UK: Are Fixed-Term Contracts Coming To An End?

Last Updated: 15 August 2005
Article by James Libson and Joanna Blackburn

As things are generally quieter at this time of year, now may be a good opportunity to turn your attention to matters that often get overlooked, one being your fixed-term contracts. Traditionally, many employers have taken the view that fixed-term contracts are a convenient way to manage short-term or uncertain demand without any of the liabilities that attach to permanent employees. However, following the Fixed-term Employees Regulations which came into force in the UK in 2002, this is no longer the case. For employers who are considering terminating or not renewing fixed-term contracts, there are now additional considerations to bear in mind. In this month's briefing we look at the obligations that attach to fixed-term contracts and what you need to think about when these contracts are coming to an end.

What is a fixed-term contract?

A fixed-term contract is a contract that is not intended to be permanent and that is expressed to terminate either on a specific date, on the completion of a specific task or on the occurrence or non-occurrence of an event.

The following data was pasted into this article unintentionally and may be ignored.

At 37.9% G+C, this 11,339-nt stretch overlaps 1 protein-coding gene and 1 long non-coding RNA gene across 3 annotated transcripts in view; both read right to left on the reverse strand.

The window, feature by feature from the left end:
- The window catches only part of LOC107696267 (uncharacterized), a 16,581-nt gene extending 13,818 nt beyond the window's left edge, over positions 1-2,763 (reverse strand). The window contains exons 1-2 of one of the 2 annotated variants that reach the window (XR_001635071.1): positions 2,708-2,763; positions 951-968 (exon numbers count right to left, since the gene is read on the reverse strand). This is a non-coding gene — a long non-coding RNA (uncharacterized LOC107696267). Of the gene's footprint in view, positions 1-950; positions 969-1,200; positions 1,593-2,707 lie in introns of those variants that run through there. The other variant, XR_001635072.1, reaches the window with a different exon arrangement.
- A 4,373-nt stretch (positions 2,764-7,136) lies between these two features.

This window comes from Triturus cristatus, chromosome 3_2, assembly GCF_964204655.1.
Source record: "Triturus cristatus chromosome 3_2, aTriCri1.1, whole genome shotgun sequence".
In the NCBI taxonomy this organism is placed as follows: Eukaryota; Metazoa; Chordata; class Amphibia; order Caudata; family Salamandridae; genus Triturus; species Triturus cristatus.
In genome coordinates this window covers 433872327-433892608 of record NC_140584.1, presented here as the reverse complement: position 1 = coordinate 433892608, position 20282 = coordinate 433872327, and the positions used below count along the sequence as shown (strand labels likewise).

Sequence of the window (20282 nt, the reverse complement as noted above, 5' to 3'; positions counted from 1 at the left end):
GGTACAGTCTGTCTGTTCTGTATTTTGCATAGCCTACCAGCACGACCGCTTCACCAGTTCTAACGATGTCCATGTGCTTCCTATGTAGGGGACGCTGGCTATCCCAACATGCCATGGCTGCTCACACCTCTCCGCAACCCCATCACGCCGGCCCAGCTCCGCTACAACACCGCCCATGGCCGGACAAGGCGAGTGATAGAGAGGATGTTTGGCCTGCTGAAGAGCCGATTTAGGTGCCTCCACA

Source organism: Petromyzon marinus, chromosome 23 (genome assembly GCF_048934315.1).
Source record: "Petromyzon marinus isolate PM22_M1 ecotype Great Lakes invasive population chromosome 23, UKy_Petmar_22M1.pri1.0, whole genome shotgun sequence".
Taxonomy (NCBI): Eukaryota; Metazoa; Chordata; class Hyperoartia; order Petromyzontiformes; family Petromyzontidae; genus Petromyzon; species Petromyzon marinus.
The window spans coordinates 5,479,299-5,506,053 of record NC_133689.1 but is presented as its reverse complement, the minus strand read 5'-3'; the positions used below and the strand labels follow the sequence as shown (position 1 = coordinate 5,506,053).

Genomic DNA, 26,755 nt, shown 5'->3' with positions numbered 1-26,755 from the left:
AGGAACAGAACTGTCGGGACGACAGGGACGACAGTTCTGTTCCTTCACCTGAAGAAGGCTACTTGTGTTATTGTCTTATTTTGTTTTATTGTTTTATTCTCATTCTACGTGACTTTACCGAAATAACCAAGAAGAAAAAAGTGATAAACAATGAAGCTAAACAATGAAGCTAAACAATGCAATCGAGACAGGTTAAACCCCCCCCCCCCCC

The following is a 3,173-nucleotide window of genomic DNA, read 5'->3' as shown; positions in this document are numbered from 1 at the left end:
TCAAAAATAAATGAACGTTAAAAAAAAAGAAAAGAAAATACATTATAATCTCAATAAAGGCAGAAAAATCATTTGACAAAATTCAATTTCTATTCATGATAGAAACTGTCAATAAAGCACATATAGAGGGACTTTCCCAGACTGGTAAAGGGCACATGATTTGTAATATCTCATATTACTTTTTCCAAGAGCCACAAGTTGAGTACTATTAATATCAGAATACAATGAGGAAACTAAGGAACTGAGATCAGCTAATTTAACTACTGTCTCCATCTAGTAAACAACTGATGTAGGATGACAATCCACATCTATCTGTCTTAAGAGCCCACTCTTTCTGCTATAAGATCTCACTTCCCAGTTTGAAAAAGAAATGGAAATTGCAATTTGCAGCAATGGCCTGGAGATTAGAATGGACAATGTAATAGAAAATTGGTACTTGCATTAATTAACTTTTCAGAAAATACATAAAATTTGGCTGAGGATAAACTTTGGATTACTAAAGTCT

Discrimination against fixed-term employees

A fixed-term employee has the right not to be treated less favourably than a comparable permanent employee as regards the terms of their contract or by being subjected to any detriment by their employer. In addition, the employer is under an obligation to inform fixed-term employees of any permanent vacancies in the establishment where they work.

Examples of less favourable treatment include excluding fixed term employees from a pension, bonus or medical insurance scheme or selecting fixed-term employees for redundancy over permanent employees. An employer may be able to treat fixed-term employees less favourably than permanent staff if it can "objectively justify" the treatment. For example, an employer may be able to justify not providing a particular benefit by compensating the fixed-term employee for the loss of that benefit. This can be done by either providing an alternative benefit or making a specific payment.

Dealing with the expiry of a fixed-term contract

Whereas many employers appreciate that the early termination of a fixed-term contract could constitute a dismissal (and if the employee in question has been on a fixed-term or successive fixed-term contracts for over a year, that unfair dismissal considerations will apply), not as many know that the expiry and non-renewal of a fixed-term contract also constitutes a dismissal. Therefore, the employer will need to be able to justify the non-renewal of the contract with one of the five potentially fair reasons that apply to normal dismissals. The employer will also be required to follow a fair procedure in relation to the employee in order to successfully defend a claim for unfair dismissal, provided of course that the fixed-term employee has more than one year's continuous service.